May 13, 2005 | David F. Coppedge

How Privileged Is Our Planet?

Several recent news stories touch on the uniqueness of Earth.

  • Eccentric neighbors:  A story in Science Daily draws attention to the highly eccentric orbits of most extrasolar planets found so far.  The press release from Northwestern University begins, “Except for the fact that we call it home, for centuries astronomers didn’t have any particular reason to believe that our solar system was anything special in the universe.  But, beginning with the discovery 10 years ago of the first planet outside our solar system, evidence suggests that, as far as planetary systems go, the solar system might be special indeed.”  The point is that, because gravitational interactions between planets often slingshot them into extremely elliptical orbits or even eject the smaller ones away, having a solar system with planets mostly in circular orbits is a rare thing.  One scientist in the article stated, “This is what makes the system so peculiar.  Ordinarily, the gravitational coupling between two elliptic orbits would never make one go back to a nearly perfect circle.  A circle is very special.”  The long-term stability of our system is also “rather peculiar,” he said.  A similar story is found on Space.com.  A related article on Space.com reviews what is known about extrasolar planets after ten years of cataloging them.
  • Ionic Breeze:  A press release from Purdue University proposes that our atmosphere may be more effective at removing pollutants than previously thought.  Some naturally-occurring chemicals can react with sunlight to produce ions like OH radicals that can scrub the atmosphere of smog.  Unlike Titan, the Earth may possess a self-cleaning atmosphere.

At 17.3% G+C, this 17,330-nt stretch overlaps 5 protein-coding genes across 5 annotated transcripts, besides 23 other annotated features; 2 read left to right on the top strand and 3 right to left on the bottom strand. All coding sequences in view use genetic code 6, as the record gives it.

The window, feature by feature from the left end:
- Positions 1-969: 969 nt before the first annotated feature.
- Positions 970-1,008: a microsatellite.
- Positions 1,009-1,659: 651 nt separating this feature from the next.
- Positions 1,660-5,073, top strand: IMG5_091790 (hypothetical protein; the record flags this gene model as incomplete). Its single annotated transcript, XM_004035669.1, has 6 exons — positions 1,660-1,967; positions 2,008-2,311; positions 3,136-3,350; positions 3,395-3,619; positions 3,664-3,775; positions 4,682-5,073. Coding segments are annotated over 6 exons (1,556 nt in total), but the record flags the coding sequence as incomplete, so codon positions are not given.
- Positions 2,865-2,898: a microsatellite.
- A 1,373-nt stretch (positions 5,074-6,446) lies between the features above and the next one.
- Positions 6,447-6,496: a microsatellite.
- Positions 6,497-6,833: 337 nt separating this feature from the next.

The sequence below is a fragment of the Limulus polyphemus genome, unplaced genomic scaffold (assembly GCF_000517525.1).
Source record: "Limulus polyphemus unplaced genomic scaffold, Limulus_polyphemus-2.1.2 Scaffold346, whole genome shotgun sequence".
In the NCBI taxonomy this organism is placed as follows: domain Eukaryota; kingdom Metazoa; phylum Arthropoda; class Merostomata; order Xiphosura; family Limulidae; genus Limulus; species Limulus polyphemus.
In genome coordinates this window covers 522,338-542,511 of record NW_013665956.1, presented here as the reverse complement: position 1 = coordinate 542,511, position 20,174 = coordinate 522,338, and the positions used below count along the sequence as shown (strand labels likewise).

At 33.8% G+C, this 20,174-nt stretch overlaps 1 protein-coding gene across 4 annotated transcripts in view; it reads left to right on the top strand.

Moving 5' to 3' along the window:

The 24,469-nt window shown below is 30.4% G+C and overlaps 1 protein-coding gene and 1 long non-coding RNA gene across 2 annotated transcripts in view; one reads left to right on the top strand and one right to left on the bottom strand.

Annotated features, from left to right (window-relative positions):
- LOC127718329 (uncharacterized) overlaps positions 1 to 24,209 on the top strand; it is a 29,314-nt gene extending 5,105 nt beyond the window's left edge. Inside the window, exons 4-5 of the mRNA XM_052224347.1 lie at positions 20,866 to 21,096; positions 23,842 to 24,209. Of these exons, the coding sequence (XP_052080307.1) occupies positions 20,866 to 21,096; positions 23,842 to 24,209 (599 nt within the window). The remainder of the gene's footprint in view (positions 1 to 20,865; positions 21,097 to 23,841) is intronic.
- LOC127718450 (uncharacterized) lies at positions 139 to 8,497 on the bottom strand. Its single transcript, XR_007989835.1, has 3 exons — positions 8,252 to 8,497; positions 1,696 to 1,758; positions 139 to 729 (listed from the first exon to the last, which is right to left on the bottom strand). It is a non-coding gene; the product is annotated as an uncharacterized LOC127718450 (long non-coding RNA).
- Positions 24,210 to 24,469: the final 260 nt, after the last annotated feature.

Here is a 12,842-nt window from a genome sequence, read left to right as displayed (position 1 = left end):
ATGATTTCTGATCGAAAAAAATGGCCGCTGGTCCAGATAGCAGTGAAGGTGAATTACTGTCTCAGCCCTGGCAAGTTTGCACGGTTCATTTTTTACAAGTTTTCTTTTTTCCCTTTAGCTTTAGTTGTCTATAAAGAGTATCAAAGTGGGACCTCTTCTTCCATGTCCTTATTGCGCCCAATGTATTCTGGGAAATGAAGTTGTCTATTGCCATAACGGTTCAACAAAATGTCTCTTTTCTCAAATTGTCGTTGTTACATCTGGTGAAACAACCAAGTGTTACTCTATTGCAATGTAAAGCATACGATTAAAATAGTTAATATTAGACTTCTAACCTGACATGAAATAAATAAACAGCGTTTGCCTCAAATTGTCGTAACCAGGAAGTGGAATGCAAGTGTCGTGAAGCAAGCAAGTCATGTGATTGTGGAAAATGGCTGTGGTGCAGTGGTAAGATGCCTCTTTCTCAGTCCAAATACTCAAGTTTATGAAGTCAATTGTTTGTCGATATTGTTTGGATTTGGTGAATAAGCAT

• Heaven or Hell?  Two articles seem to contradict each other about the early Earth.  Bjorn Carey on MSNBC News suggests that the “Early earth [was] not so hellish” as previously thought.  But then Robert Roy Britt on Space.com surmises that “The Sun might have had an incredibly violent youth in which tremendous X-ray flares battered the Earth into being, a new survey suggests” – yet somehow these favored the formation of rocky planets.  A short piece on Science Daily agrees that super-flares from the early sun might have helped form our rocky planet.  Based on Chandra X-ray Observatory data, scientists propose that “The bigger flares would prevent Earth-like planets from plummeting into the star, while such a planet would likely be drawn into a star with smaller flares and disintegrated.”

For comparison, we can now look at Titan.  This week in Science,1 the first detailed research papers from Cassini relate findings that, compared to our planet, look both familiar and bizarre.  No life has been found there, of course.


1Brooks Hanson, “First of Many Returns,” (introduction to seven research papers on Titan), Science, Vol 308, Issue 5724, 968 , 13 May 2005, [DOI: 10.1126/science.308.5724.968].

Nothing in any of the observations suggest life is common on other planets around other stars, but rather the opposite.  In the Q&A of the film The Privileged Planet, Guillermo Gonzalez asked how his hypothesis could be tested.  If the observations continue to support the connection between habitability and discoverability, he said, it would gain strength, and if not, it would lose credibility.  So far it’s looking pretty good.

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Categories: Solar System

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